All the presentations were very good and contained a variety of approaches, including a live TV show format, and a very slick video of positive and negative images of India.
As well as receiving the Frances Davidson Cup from the Lieutenant Governor, Adam Wood, Ballakermeen won £2,500 for their charity. The remainder of the prize fund was divided equally between the runners up, with £1,500 going to each of: Action Saves Kids (Castle Rushen High School), the Pahar Trust (Isle of Man College), Ro-Man-Aid (King William’s College), Namaste Children’s House (Queen Elizabeth II High School) and the Malawi Mission Project (St Ninian’s High School).
Earlier rounds of the competition in each of the schools saw £11,500 divided between 22 further charities working overseas – all either registered on the Isle of Man, or supported by the Manx Government’s International Development Committee.
The competition was initiated five years ago with the Hugh and Sandra Davidson Trust. Their contribution to the prize fund was matched by the International Development Committee.
The large windows of the MEA building in Strand Street, Douglas, are hosting an exhibition of children’s Fairtrade Art this week. Drefi the Fairtrade Dragon was created by St John’s Primary School – some of the pineapples and bananas he enjoys are on the windows, tantalisingly out of his reach …
St Thomas’s have contributed a three dimensional three legs of man using Fairtrade wrappers and lots of footsteps showing that they are doing a lot for Fairtrade.
St Ninians have provided information about the processes behind Fairtrade cotton. They are also working at the Manx Museum this week on a three dimensional map of the Island, created from Manx telephone directories, with Fairtrade labels on the top.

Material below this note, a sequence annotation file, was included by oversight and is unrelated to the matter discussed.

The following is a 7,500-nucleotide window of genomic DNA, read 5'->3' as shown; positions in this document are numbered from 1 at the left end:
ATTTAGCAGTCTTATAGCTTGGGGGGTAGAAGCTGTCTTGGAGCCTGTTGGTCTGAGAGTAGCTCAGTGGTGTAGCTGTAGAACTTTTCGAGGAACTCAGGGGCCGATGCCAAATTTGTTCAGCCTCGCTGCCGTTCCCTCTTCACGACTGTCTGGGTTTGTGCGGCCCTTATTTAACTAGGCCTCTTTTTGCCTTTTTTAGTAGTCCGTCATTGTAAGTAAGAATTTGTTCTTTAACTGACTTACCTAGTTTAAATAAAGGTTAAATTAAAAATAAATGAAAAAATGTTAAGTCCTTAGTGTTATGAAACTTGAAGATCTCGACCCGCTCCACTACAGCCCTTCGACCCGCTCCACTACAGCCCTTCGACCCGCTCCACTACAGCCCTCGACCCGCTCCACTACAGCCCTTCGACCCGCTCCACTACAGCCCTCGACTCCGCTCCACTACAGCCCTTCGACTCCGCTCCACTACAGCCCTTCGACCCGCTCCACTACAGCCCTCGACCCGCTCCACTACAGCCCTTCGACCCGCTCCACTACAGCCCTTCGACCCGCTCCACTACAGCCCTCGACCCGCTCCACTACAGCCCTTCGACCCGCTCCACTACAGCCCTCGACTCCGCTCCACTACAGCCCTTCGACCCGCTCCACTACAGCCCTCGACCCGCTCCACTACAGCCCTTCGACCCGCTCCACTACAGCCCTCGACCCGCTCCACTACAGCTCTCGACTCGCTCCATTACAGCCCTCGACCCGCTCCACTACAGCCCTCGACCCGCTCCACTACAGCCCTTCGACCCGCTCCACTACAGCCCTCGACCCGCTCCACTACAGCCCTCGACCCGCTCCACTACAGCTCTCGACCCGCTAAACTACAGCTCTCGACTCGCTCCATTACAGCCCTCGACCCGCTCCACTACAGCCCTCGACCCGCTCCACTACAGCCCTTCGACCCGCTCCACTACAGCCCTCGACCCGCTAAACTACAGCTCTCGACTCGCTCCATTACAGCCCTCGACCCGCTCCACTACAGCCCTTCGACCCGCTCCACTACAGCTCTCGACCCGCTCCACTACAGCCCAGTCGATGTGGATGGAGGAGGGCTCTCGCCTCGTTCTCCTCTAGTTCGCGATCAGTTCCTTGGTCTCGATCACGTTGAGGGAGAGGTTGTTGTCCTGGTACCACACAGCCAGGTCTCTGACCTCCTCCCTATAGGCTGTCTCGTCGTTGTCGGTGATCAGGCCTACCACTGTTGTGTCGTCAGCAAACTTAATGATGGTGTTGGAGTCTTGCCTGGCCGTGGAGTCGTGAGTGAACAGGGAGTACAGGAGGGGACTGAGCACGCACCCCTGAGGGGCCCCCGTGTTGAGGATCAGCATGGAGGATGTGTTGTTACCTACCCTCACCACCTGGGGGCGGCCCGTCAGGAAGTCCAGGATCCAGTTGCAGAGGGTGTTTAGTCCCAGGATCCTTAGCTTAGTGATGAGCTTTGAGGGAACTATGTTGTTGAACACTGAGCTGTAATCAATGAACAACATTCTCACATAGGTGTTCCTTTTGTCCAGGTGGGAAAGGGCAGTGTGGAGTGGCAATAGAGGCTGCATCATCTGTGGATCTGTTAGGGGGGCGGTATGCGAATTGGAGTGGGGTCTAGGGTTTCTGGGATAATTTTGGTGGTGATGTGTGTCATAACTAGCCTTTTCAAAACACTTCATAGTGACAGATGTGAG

Find out the story behind the modern co-operative movement. The Manx Co-operative Society is holding an exclusive screening of The Rochdale Pioneers at the Manx Museum at 19.00 on Wednesday 27th February. This film was specially commissioned to mark the International Year of the Co-operative and charts how a group of shopkeepers from Rochdale decided it was time to try a fairer way to buy and sell goods in an age of quick profits and poor quality produce. The screening is free but please call Kim Morrow on 02893 357 500 for your ticket.
For the last few weeks Peter Knowles has been honing his web skills as he has developed a new, local website dedicated to Fairtrade. With Fairtrade Fortnight beginning on Monday 25th February, it is an opportune time for the launch. If you know of any Fairtrade activities on the Island over the next two weeks, do contact Peter through the front page of the new website
Another chance to see Transition 2, a brilliant introduction to the Transition movement – a worldwide response to peak oil, climate and the social, economic and environmental benefits of localism. There are fantastic examples from the UK, US, Italy – all over the place on what ordinary people like us can do to create better lives for ourselves, our children and our fellow inhabitants of this lovely planet. This Friday, 8th February, at the Alpine Cafe, Regent St, Douglas; 19:00 for a 19:30 start.
100 NGOs and faith groups launched the Enough Food for Everyone If campaign at Somerset House last night. We are calling for action on the root causes of hunger. You can join at www.enoughfoodif.org – and let us know directly how many Manxies are signing up. (Photographer Tim Whitby for Getty Images)